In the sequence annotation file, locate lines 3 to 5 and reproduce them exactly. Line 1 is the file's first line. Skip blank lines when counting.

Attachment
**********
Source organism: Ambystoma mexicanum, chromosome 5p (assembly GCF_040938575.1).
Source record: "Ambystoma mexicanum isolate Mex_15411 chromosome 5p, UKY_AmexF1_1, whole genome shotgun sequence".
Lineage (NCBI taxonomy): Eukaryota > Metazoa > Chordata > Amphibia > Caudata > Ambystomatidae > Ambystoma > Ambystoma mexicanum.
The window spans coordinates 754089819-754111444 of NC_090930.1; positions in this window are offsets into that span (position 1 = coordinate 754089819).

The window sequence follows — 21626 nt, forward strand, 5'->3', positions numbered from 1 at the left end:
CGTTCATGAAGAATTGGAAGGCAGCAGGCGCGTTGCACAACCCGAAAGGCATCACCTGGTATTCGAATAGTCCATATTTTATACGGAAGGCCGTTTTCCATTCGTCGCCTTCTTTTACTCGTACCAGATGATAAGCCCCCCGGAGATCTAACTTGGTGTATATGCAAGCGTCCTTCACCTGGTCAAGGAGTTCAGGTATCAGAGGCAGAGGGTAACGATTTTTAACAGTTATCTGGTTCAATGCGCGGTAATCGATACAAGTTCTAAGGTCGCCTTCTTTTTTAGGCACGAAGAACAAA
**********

Lineage (NCBI taxonomy): Eukaryota > Metazoa > Chordata > Amphibia > Caudata > Ambystomatidae > Ambystoma > Ambystoma mexicanum.
The window spans coordinates 754089819-754111444 of NC_090930.1; positions in this window are offsets into that span (position 1 = coordinate 754089819).

The window sequence follows — 21626 nt, forward strand, 5'->3', positions numbered from 1 at the left end: